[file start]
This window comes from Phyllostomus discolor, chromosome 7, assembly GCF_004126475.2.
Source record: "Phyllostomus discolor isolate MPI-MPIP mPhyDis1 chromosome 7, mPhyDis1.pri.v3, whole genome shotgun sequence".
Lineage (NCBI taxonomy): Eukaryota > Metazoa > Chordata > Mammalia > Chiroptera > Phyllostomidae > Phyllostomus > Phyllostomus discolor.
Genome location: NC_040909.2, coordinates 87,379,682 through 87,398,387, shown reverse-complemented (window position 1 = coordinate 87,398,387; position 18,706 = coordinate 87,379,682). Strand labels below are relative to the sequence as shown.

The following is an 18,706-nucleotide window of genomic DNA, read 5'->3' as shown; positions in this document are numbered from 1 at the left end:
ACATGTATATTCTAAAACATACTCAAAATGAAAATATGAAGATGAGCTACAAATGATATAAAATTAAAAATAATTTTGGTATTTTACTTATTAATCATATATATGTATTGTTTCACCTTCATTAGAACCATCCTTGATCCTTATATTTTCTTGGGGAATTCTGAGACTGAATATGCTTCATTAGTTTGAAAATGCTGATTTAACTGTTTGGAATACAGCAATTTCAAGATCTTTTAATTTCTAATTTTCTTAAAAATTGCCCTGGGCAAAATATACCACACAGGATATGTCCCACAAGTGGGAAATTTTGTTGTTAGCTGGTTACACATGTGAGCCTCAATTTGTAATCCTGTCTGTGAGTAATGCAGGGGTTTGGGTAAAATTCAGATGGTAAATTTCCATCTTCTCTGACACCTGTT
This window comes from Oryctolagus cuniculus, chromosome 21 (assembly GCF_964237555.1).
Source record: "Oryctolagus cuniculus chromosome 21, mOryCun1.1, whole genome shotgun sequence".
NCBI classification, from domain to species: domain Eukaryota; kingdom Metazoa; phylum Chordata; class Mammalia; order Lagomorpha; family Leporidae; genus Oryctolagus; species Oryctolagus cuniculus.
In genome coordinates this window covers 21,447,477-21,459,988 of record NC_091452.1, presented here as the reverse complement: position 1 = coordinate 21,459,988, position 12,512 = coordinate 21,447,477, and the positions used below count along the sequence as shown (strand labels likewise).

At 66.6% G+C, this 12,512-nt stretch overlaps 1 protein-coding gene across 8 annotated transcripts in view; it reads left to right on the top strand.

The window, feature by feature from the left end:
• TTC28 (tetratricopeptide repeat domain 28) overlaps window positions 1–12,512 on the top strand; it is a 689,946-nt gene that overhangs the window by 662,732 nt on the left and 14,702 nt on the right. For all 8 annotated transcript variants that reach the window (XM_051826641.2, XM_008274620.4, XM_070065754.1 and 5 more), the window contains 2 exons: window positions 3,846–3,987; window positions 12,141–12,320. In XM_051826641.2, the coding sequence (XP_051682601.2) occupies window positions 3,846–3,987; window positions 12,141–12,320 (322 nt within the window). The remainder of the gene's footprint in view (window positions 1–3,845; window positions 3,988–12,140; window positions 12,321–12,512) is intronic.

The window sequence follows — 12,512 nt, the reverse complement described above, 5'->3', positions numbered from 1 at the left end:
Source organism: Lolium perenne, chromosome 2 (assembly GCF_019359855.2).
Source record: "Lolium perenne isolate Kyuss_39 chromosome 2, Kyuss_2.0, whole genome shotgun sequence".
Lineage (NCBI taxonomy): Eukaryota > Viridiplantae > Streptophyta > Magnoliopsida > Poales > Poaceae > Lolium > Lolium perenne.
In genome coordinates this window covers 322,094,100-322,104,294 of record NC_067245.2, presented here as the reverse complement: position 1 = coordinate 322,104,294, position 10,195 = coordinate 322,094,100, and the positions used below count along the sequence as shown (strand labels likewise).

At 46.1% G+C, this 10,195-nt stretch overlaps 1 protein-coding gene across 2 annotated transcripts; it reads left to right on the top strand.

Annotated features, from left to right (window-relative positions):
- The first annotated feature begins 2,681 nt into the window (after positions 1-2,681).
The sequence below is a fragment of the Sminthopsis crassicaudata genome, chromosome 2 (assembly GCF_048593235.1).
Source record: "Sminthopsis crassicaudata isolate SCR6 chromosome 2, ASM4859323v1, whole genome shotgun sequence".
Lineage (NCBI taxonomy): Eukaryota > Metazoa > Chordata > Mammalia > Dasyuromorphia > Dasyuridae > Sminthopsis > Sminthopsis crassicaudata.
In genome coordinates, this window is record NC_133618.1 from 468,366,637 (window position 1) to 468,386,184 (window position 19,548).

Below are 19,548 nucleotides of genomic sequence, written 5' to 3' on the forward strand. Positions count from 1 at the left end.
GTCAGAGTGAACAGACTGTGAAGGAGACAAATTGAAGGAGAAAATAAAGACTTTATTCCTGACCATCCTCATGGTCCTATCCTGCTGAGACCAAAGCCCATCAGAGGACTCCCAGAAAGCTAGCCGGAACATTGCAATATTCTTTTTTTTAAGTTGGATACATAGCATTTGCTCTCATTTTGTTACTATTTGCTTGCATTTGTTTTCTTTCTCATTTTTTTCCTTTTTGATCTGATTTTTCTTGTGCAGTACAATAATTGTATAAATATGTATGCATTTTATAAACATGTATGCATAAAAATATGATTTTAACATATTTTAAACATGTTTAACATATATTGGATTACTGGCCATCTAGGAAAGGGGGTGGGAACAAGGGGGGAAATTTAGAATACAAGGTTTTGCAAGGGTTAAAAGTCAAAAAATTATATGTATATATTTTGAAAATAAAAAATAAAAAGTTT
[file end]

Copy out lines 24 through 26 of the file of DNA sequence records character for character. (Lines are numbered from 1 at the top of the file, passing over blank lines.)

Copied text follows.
Lineage (NCBI taxonomy): Eukaryota > Metazoa > Chordata > Mammalia > Dasyuromorphia > Dasyuridae > Sminthopsis > Sminthopsis crassicaudata.
In genome coordinates, this window is record NC_133618.1 from 468,366,637 (window position 1) to 468,386,184 (window position 19,548).

Below are 19,548 nucleotides of genomic sequence, written 5' to 3' on the forward strand. Positions count from 1 at the left end.